In the U.S. 16% of all file-sharers already hide their IP-address, and this is likely to increase when the copyright alert system goes live.
The above doesn’t mean that the copyright alert system will have no effect whatsoever. In fact, it may be quite effective in deterring a small percentage of casual ‘pirates’. However, we expect that the overwhelming majority of copyright infringers will simply take measures to avoid being caught, while continuing their downloading habits.
Of course this is not news to the copyright holders or the ISPs.
When CCI Executive Director Jill Lesser was confronted with these circumvention options she stressed that the main purpose of the alerts is to educate the public. The participating parties realize that determined individuals can circumvent the system by using a VPN or switching to other means of file-sharing.
“Yes, there are ways around it, and yes there are other ways to pirate,” Lesser previously said, adding that these hardcore pirates are not the target of the system.
How big the real target group is will become apparent in the months to come, when the first statistics on U.S. BitTorrent usage are published after the six strikes come in.

What happens at an atheist church?


Sunday Assembly, photo taken by attendeeHarry Cliff gives his science lecture at the Sunday Assembly in a former church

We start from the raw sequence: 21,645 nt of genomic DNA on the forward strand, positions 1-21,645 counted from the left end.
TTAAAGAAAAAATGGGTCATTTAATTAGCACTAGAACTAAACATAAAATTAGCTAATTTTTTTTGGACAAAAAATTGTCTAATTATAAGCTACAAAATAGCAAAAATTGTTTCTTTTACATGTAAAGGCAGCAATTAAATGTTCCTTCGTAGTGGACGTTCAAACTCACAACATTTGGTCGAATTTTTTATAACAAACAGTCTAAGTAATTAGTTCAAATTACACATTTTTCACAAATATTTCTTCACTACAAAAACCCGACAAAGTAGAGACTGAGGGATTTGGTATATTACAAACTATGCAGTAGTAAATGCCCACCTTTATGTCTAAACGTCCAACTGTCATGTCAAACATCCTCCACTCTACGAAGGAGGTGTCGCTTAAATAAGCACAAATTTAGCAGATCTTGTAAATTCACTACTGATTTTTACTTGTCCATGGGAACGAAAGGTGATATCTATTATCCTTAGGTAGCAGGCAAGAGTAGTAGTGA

An "atheist church" in North London is proving a big hit with non-believers. Does it feel a bit like a new religion?
Not many sermons include the message that we are all going to die and there is no after life.
But the Sunday Assembly is no ordinary church service.
Launched last month, as a gathering for non-believers, it is, in the words of master of ceremonies Sanderson Jones, "part foot-stomping show, part atheist church, all celebration of life".
A congregation of more than 300 crowded into the shell of a deconsecrated church to join the celebration on Sunday morning.
Instead of hymns, the non-faithful get to their feet to sing along to Stevie Wonder and Queen songs.
There is a reading from Alice in Wonderland and a power-point presentation from a particle physicist, Dr Harry Cliff, who explains the origins of dark matter theory.